In his listicle on how to have a successful romantic relationship, Dustin Wax makes a case for the little things as the glue for relationships. Routinize small things and the big thing (happy relationship) will follow. Here’s his list:
Tell the person you love shim, show affection, show appreciation, share yourself, be there for your partner, give gifts, respond gracefully to partner demands and shortcomings, make “me time” a priority, take nothing for granted, and strive for equality.
Ten things to do regularly. Ten things, many of which can become routine, regular parts of your interactions. Ten things, applied consistently to the relationship, that can make the difference between a ho-hum love life and a satisfying one.
How do you routinize behaviors that aren’t part of your life now?
Part of changing behaviors is knowing what you want to accomplish and why. If you work toward making your partner fall in love with you again, you have a powerful motivator to change your own attitudes, actions, and behaviors.
Some say it takes 21 days to make a behavior change permanent. That research has been debunked, but the general principle is still true. Conscientious attention to change sustained over time will make the change permanent. How long will it take? The latest findings are that the time line varies with the kind of change you seek and your commitment to the change. Makes sense, right?
One thing we know is that fear-based behavior change isn’t sustainable. You’re afraid of losing your lover so you promise to make/try to make changes. It won’t last. If it works at all, it will be short-lived change, and you often end up resenting your partner for making the change so hard for you to achieve.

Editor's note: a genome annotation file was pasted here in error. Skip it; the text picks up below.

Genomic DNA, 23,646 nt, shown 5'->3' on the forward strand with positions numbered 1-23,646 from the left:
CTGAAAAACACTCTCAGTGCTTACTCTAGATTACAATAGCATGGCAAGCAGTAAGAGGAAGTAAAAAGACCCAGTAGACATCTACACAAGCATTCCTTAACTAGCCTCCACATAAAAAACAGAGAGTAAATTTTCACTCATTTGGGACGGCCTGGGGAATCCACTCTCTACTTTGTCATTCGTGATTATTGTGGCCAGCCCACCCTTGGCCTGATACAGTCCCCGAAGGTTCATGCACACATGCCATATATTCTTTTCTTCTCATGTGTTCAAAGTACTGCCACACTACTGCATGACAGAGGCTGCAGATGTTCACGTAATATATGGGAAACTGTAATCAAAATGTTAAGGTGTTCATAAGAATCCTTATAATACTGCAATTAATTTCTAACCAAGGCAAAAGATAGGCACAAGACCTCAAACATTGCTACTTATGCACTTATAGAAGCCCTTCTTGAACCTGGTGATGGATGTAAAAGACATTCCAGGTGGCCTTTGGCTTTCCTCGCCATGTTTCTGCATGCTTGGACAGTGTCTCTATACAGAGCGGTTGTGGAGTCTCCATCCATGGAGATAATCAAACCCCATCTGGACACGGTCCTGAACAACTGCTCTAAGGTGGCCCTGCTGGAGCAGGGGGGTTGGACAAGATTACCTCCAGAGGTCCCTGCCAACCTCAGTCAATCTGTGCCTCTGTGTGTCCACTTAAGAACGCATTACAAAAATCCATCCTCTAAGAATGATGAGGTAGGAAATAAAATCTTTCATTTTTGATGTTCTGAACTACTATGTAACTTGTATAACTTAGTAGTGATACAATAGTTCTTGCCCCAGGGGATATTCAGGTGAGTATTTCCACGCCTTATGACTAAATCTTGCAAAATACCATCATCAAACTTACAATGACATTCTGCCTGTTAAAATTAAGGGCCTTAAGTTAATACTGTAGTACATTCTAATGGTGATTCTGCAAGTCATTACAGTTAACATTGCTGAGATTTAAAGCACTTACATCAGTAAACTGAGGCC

We also know that behavior changes require triggers. Initially, it can seem very mechanical to design and use triggers, but after a while it becomes routine and no longer something you have to purposely plan for.
For example, to show affection and share yourself more, you might write on the calendar “Second Saturday Supper” and you schedule in a once-a-month date night. After a while, this is so satisfying and results in so much more positivity in the relationship, that you find yourself guarding that time together.
Or you might purchase a dozen cards (with messages or not) that you tuck into your calendar, one a week for three months, that will remind you to leave a card for your lover showing appreciation or for saying “I love you and I’m thinking of you”. Having those card-triggers reminds you to make a tiny effort toward relationship care.
Routines? Not so bad, right? With the goal of a happy, healthy, growing relationship, it’s worth the effort.